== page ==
Table of Contents:
- How Is Pica Diagnosed?
- How Is Pica Treated?
- What Complications Are Associated With Pica?
- What Is the Outlook for People With Pica?
- Can Pica Be Prevented?
Pica is the incessant consumption of non-nutritive compounds such as soil or paint.
The Handbook of Clinical Child Psychology is a collection of books about clinical child psychology. Pica prevalence rates of institutionalised communities are currently estimated to vary from 4% to 26%. Specific case studies are used in research of non-institutionalized communities, rendering prevalence rates impossible to predict.
How Is Pica Diagnosed?
If pica is suspected, a medical examination is needed to rule out anaemia, intestinal blockages, or contamination from ingested substances. If signs are present, the doctor will begin by taking a full medical history and doing a physical examination. Certain scans, such as X-rays and blood tests, can be used by the specialist to screen for anaemia, chemicals and other compounds in the blood, and blockages in the digestive tract. The doctor may even run tests to see whether you’ve contracted an illness by consuming bacteria or other species. It’s possible to do an examination of the person’s eating patterns.
Before diagnosing pica, the psychiatrist will rule out other conditions that may be behind the strange eating habits, such as learning disability, cognitive disabilities, or obsessive-compulsive disorder. For a diagnosis of pica, this form of behaviour must last at least one month.
How Is Pica Treated?
Because of the possibility of medical problems (such as lead poisoning) associated with pica, medical supervision is needed during care. Additionally, for the best handling in these complicated conditions, good cooperation with a behavioural wellbeing team experienced with managing pica is ideal.
The Handbook for Clinical Child Psychology currently recommends general therapeutic methods as the most appropriate therapy for pica, including constructive reinforcement instruction on which foods are edible and which foods are not.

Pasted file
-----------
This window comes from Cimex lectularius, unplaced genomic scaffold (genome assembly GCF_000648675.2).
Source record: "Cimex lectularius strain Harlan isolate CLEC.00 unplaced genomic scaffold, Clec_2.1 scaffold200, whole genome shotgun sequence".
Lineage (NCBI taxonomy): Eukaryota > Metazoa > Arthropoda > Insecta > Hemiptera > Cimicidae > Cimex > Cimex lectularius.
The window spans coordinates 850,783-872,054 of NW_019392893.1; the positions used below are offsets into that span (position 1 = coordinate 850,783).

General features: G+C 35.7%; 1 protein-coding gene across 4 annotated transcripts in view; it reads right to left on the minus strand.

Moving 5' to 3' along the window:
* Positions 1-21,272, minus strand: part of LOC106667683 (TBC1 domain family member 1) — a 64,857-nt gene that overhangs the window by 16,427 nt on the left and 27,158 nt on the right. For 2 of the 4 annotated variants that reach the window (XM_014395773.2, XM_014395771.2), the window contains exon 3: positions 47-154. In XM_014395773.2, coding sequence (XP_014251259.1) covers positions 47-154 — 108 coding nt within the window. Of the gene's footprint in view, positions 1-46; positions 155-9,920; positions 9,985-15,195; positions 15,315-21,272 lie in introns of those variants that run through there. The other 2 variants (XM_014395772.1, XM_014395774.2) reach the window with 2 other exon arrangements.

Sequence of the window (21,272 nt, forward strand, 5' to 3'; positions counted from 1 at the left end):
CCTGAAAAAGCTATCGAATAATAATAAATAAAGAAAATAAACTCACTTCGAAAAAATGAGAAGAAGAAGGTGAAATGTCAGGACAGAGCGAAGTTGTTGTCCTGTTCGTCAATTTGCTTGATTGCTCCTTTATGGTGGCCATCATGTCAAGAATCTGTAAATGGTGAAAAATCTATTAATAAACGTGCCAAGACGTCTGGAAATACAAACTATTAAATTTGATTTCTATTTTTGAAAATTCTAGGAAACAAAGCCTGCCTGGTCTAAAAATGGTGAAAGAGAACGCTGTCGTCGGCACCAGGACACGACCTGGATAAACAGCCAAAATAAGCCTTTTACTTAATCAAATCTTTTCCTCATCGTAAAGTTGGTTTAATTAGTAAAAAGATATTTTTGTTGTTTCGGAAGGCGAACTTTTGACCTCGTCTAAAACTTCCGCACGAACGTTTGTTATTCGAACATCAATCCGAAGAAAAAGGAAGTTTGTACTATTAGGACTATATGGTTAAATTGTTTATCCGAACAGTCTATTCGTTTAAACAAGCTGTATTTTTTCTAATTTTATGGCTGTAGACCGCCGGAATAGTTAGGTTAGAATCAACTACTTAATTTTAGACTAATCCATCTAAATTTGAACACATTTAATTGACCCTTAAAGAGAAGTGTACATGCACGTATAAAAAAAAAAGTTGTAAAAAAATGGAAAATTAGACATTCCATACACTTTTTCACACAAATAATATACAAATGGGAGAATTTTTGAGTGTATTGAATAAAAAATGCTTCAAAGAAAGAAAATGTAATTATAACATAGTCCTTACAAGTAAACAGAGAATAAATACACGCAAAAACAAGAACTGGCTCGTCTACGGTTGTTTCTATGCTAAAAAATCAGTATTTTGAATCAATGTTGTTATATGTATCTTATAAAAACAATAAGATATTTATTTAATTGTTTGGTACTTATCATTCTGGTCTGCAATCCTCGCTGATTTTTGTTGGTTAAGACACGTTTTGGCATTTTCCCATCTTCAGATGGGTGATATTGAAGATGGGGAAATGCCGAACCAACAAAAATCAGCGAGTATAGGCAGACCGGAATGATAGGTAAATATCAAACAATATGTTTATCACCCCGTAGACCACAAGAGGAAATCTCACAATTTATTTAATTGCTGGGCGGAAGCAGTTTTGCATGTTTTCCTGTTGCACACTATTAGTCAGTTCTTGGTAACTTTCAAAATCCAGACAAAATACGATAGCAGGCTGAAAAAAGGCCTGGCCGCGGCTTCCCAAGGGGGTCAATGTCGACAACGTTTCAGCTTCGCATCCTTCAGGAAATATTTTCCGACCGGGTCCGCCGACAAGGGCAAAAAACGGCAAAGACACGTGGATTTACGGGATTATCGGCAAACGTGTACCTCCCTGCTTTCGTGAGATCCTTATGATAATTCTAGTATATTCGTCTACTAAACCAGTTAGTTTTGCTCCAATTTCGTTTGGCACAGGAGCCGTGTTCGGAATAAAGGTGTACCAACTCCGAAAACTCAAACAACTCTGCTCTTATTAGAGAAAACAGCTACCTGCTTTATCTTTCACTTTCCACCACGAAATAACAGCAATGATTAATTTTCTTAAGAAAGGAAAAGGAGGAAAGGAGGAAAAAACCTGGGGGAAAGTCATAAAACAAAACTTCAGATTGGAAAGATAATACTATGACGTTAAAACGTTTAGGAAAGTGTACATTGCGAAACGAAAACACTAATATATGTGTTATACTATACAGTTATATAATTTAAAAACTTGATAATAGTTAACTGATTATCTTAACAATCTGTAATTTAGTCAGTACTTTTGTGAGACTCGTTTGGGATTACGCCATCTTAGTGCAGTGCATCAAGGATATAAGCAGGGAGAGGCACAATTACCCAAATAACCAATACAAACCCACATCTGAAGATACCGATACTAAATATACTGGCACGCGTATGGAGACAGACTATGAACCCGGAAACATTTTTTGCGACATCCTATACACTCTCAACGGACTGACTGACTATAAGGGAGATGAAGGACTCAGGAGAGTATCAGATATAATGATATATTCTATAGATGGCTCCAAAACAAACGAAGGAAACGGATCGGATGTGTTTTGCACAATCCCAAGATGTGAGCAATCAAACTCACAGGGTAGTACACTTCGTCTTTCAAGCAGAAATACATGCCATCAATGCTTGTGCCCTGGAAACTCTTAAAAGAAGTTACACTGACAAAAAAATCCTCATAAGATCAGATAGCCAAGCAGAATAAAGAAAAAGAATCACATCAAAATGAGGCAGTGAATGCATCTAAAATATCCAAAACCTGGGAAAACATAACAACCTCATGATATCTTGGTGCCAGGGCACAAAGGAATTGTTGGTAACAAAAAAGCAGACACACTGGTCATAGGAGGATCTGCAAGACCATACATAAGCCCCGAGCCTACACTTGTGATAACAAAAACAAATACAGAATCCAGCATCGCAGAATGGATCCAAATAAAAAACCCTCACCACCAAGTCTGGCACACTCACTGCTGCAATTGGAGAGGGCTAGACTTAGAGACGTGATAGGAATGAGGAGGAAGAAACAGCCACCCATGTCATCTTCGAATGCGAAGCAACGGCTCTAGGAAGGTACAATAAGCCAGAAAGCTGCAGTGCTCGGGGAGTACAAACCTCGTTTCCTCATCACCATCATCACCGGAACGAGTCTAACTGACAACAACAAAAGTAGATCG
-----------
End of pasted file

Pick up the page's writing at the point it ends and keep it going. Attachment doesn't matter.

What Complications Are Associated With Pica?
Pica can cause a variety of problems, including:
- Certain products, such as paint chips, can include lead or other poisonous chemicals, and consuming them may result in toxicity, raising the likelihood of injuries such as learning disorders and brain injury for the infant. The most alarming and possibly fatal side effect of pica is this.
- Eating non-food items may make it difficult to consume nutritious foods, resulting in dietary deficiencies.
- Constipation or blockages of the digestive system, like the intestines and bowels, may be caused by eating items that cannot be digested, such as stones. Strong or sharp surfaces (such as paperclips or metal scraps) may even trigger tears in the oesophagus or intestines’ covering.
- Infections may be caused by bacteria or parasites found in soil or other things. The kidneys and liver may be harmed by certain diseases.
- Care can be complicated as there are any intellectual disorders around.
What Is the Outlook for People With Pica?
Pica is a common childhood illness that lasts just a few months. It can, though, be more complex to do with children with learning disabilities.
Can Pica Be Prevented?
Pica cannot be prevented in any way. However, paying particular attention to eating patterns and supervising children who are likely to place items in their mouths will help detect the condition early on until it becomes a problem.
Referenced on 10.4.2021
- Section of Behavior Medicine at the Children’s Hospital at The Cleveland Clinic.
- Walker and M.C. Roberts (Eds.) The Handbook of Clinical Child Psychology (3rd Ed., 2001). New York: NY: John Wiley & Sons.